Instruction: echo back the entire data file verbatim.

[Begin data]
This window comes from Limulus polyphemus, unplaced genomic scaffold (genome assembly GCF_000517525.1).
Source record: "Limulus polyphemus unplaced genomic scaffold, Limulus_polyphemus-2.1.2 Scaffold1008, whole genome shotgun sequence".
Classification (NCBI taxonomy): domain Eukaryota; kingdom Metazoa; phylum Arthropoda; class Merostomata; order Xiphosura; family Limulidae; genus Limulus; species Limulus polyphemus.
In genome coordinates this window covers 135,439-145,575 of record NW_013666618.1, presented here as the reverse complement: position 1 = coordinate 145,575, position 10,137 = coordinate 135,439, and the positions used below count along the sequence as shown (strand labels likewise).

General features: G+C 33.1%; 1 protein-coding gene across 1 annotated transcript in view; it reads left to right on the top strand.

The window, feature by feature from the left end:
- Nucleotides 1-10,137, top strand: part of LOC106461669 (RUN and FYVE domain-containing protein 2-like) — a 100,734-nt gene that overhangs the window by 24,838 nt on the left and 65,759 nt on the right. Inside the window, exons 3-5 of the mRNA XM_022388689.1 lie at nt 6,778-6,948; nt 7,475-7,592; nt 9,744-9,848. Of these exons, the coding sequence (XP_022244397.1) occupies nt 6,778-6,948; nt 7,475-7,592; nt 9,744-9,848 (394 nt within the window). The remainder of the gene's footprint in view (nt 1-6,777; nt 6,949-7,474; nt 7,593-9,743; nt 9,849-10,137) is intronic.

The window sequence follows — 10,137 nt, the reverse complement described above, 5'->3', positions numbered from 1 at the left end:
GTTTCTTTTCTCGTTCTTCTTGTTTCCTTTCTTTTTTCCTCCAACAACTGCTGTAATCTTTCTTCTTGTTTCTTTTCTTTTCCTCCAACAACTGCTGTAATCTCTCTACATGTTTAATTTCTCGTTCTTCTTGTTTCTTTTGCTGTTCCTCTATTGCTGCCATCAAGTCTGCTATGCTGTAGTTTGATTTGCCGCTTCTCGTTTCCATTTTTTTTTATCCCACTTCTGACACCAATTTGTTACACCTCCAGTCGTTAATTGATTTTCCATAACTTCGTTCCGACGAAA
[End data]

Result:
This window comes from Limulus polyphemus, unplaced genomic scaffold (genome assembly GCF_000517525.1).
Source record: "Limulus polyphemus unplaced genomic scaffold, Limulus_polyphemus-2.1.2 Scaffold1008, whole genome shotgun sequence".
Classification (NCBI taxonomy): domain Eukaryota; kingdom Metazoa; phylum Arthropoda; class Merostomata; order Xiphosura; family Limulidae; genus Limulus; species Limulus polyphemus.
In genome coordinates this window covers 135,439-145,575 of record NW_013666618.1, presented here as the reverse complement: position 1 = coordinate 145,575, position 10,137 = coordinate 135,439, and the positions used below count along the sequence as shown (strand labels likewise).

General features: G+C 33.1%; 1 protein-coding gene across 1 annotated transcript in view; it reads left to right on the top strand.

The window, feature by feature from the left end:
- Nucleotides 1-10,137, top strand: part of LOC106461669 (RUN and FYVE domain-containing protein 2-like) — a 100,734-nt gene that overhangs the window by 24,838 nt on the left and 65,759 nt on the right. Inside the window, exons 3-5 of the mRNA XM_022388689.1 lie at nt 6,778-6,948; nt 7,475-7,592; nt 9,744-9,848. Of these exons, the coding sequence (XP_022244397.1) occupies nt 6,778-6,948; nt 7,475-7,592; nt 9,744-9,848 (394 nt within the window). The remainder of the gene's footprint in view (nt 1-6,777; nt 6,949-7,474; nt 7,593-9,743; nt 9,849-10,137) is intronic.

The window sequence follows — 10,137 nt, the reverse complement described above, 5'->3', positions numbered from 1 at the left end:
GTTTCTTTTCTCGTTCTTCTTGTTTCCTTTCTTTTTTCCTCCAACAACTGCTGTAATCTTTCTTCTTGTTTCTTTTCTTTTCCTCCAACAACTGCTGTAATCTCTCTACATGTTTAATTTCTCGTTCTTCTTGTTTCTTTTGCTGTTCCTCTATTGCTGCCATCAAGTCTGCTATGCTGTAGTTTGATTTGCCGCTTCTCGTTTCCATTTTTTTTTATCCCACTTCTGACACCAATTTGTTACACCTCCAGTCGTTAATTGATTTTCCATAACTTCGTTCCGACGAAA